Confessions of a Stuck Photographer

I used to tell students to not be afraid of stuckness – and they looked at me like I had become senile or just crazy. I went on to explain that being stuck is when we have tried everything we know to do and give up. Giving up seems to allow us to free our minds to find a solution. I learned about the joy of stuckness in the book Zen and the Art of Motorcycle Maintenance, way back when…

Zen and the Art of Motorcycle Maintenance

Learning something new is always hard, it takes work and the path to knowing is rocky. If we never feel stuck, if we never feel lost, if we never feel overwhelmed by all there is to know, if we believe we already know everything there is to know – we aren’t engaged and learning. To be vital and alive we always need to be at the leading edge of our learning curve. Anywhere else leads to boredom and stagnation.

I am stuck, but not enjoying my stuckness very much. If there are any prior students of mine out there reading this, I understand the evil looks you sent me because stuckness isn’t fun.

I don’t think I’ll ever become a really good photographer. There I’ve said it as I’m fighting back tears. I’ve been working at it for 6 months – I should know what I’m doing. And if anyone dares respond that they have been doing it for 6 years and still have times when they don’t feel like they know what they are doing, I’ll… Well I’ll just have to give you a raspberry and make my freshly cleaned computer screen all spotty again.

When I pick up a camera I seem to turn my brain off. Photography for me is a creative experience. I am wanting to capture all the beauty there is in life. After a lifetime of using my left brain, I finally have the time and leisure to be creative. I think I have even bypassed my right brain, going straight to my soul. When I start snapping photos I don’t do much thinking. I just go for the adrenaline rush of capturing everything there is to capture. Can you relate?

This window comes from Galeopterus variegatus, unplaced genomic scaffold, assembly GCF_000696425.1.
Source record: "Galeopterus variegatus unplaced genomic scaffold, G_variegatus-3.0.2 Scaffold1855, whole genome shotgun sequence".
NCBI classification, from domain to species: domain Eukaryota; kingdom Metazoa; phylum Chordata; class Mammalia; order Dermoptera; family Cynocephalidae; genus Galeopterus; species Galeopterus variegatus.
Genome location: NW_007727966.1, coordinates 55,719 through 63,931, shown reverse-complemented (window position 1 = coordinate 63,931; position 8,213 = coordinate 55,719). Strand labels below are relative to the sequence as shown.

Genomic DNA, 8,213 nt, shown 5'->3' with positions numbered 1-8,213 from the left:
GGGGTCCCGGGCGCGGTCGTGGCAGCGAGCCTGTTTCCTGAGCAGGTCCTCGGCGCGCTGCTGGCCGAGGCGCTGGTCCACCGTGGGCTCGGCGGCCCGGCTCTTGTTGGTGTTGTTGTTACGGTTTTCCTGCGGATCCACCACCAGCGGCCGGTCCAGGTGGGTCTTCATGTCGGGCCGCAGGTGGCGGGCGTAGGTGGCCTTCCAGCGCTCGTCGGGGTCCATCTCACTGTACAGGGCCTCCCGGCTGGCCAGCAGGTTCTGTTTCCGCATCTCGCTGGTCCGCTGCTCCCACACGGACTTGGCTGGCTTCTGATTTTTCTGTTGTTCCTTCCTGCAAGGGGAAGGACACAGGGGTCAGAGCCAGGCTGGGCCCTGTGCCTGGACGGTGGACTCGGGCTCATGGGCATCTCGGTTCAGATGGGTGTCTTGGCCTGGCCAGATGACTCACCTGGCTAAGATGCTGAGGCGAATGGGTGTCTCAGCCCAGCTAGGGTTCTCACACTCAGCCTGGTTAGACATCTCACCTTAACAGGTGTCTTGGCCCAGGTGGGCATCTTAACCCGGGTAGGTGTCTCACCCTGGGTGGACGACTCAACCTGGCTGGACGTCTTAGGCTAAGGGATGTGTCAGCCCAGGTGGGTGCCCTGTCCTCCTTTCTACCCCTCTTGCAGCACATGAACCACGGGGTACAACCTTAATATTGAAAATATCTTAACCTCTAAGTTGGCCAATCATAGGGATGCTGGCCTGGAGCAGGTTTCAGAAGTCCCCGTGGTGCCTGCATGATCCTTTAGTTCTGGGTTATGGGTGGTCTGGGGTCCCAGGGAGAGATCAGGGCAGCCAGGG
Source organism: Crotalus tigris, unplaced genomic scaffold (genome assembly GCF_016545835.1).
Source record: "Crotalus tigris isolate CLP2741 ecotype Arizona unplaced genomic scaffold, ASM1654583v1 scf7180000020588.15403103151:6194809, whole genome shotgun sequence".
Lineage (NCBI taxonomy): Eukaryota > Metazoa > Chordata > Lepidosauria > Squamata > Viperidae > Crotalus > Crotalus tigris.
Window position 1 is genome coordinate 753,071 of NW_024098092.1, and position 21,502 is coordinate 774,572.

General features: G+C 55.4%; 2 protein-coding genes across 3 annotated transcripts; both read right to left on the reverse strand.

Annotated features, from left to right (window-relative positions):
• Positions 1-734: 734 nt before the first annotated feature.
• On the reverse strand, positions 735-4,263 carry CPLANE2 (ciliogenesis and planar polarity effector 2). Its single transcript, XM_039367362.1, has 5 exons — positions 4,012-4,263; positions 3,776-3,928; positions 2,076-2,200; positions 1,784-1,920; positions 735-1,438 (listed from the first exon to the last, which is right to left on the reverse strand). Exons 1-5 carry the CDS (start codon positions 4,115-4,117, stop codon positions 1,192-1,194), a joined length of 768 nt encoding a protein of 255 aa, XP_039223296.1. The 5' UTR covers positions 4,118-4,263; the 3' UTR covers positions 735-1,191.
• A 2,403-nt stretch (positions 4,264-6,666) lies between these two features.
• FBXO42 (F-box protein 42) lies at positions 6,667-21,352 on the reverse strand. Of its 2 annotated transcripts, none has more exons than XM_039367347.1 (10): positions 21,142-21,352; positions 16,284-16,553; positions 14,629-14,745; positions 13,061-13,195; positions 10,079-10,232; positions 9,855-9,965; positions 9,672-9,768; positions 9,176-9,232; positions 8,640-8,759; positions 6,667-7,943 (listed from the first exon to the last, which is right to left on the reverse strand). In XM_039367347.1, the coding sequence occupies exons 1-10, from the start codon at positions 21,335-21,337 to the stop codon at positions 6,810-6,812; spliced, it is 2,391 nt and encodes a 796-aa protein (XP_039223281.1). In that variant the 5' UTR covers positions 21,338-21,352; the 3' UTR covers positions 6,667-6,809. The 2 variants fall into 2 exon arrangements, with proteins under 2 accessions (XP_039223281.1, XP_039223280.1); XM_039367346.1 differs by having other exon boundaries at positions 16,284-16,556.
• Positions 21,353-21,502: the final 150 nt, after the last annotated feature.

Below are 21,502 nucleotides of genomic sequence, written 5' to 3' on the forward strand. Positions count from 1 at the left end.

This is a new (and good) position for me because I have always been a thinker, although my sister says I was spacey as a kid. Purely semantics. I think, however, that I need to put more thought in my photography if I am going to justify spending all that money on a DSLR when my friends are taking great pictures with their cell phones. And besides when I am back from a “shoot” and sorting through photos I realize that I should have been a little more deliberate about which settings I used. I’m embarrassed to say that emptying my recycle bin has become a regularly scheduled activity – like taking out the garbage.

I do change settings and I do get some good images – at least people are telling me this in blog comments. I also know that I have been taking A LOT of photos to get a few really good ones, ones where most of the settings are right. I have been studying the settings on the photos that turn out and the ones that don’t. Usually I can figure out why.

Take a deep breath, Pat. I live in two places where there are wonderful photo opportunities so each time I pick up my camera isn’t a once in a lifetime event (I promise not to contract to do a wedding). I have always been intrigued by SLR cameras and now is my time to enjoy my stuckness while I learn. I think I’ll go back to my Nikon D5100 for Dummies because reading can be really productive for me when I’m stuck.

Left and Right Brain

I also think I will work on integrating my left and right brain. I know that I can be creative in my thinking, so why can’t I be thoughtful in my creativity. I need to slow down and think about how I can best capture that image that I think is so beautiful. There – that feels good. If I integrate my thinking, I bet the passion of my soul will find better expression.